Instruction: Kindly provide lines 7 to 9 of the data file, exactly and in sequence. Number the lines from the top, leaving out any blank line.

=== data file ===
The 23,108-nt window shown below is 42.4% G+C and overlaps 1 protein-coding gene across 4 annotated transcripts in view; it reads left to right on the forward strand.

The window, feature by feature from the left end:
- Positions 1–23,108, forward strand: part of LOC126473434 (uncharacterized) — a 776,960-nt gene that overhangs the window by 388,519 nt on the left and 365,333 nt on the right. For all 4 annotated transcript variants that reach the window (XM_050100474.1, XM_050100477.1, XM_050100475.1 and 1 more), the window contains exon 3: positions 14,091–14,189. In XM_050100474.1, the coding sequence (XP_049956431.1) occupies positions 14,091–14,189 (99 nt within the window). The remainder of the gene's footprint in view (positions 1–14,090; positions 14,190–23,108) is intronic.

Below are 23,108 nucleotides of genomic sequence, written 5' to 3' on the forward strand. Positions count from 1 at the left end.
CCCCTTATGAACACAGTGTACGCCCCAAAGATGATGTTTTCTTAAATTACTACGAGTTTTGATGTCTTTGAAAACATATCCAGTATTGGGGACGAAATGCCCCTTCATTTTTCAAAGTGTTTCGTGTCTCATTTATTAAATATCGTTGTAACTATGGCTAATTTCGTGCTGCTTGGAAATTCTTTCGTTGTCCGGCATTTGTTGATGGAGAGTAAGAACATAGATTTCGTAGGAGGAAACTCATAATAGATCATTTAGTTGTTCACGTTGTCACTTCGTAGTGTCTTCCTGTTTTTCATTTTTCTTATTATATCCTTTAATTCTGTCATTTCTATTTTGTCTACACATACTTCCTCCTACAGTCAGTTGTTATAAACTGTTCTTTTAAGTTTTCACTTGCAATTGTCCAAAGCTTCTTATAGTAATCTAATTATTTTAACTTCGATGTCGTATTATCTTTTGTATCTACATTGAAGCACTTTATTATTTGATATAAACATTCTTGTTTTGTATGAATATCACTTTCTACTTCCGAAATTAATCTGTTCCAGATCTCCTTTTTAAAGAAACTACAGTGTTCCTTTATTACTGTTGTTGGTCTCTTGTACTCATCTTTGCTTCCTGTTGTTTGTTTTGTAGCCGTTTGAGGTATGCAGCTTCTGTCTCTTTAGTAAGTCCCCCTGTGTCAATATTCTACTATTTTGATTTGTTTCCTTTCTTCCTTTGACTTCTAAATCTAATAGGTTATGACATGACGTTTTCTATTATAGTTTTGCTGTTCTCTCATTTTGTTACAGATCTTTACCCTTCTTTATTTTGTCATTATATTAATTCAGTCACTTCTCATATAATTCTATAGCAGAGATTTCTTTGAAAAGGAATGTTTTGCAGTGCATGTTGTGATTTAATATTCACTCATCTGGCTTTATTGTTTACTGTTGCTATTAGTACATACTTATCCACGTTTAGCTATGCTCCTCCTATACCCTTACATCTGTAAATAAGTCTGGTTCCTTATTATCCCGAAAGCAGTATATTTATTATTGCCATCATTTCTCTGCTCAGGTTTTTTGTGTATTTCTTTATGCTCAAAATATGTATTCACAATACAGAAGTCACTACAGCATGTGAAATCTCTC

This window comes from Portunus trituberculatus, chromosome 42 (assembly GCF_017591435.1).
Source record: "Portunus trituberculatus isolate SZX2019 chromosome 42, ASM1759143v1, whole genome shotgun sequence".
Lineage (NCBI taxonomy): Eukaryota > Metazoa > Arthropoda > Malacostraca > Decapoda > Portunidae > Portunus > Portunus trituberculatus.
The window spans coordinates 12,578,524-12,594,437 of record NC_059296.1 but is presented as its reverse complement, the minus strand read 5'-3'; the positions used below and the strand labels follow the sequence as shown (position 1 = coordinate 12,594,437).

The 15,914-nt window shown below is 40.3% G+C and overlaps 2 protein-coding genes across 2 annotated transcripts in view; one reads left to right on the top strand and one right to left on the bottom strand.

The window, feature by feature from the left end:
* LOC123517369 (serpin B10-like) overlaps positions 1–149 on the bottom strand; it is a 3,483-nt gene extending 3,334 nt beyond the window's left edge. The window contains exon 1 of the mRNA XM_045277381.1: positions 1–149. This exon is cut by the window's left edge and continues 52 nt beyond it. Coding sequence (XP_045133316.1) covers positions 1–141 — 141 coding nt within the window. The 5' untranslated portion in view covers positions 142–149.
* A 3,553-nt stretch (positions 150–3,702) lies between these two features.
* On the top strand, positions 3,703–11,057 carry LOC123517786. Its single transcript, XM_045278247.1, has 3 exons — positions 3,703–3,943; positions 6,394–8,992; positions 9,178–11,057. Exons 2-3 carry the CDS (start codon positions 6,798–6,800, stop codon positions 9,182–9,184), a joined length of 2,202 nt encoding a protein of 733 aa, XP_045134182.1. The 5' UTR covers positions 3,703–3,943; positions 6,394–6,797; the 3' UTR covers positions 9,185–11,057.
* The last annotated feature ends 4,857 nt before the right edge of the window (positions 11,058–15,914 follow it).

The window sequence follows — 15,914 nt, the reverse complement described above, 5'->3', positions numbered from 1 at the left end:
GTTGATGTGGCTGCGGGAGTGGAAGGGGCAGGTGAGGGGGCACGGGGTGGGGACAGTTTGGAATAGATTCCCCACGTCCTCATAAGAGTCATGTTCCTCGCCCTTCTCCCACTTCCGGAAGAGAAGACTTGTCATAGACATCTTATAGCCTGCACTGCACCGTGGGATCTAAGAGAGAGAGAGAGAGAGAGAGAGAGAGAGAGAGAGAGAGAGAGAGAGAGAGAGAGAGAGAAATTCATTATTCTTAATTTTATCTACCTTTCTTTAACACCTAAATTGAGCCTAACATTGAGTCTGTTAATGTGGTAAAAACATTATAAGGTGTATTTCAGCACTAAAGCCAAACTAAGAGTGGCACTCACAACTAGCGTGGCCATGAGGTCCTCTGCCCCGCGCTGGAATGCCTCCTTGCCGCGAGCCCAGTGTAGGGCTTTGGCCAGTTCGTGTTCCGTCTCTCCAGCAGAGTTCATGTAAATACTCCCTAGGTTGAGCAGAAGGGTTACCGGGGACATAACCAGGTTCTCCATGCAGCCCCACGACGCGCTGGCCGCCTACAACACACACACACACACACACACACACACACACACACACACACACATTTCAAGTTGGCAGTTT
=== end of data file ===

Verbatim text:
Source record: "Portunus trituberculatus isolate SZX2019 chromosome 42, ASM1759143v1, whole genome shotgun sequence".
Lineage (NCBI taxonomy): Eukaryota > Metazoa > Arthropoda > Malacostraca > Decapoda > Portunidae > Portunus > Portunus trituberculatus.
The window spans coordinates 12,578,524-12,594,437 of record NC_059296.1 but is presented as its reverse complement, the minus strand read 5'-3'; the positions used below and the strand labels follow the sequence as shown (position 1 = coordinate 12,594,437).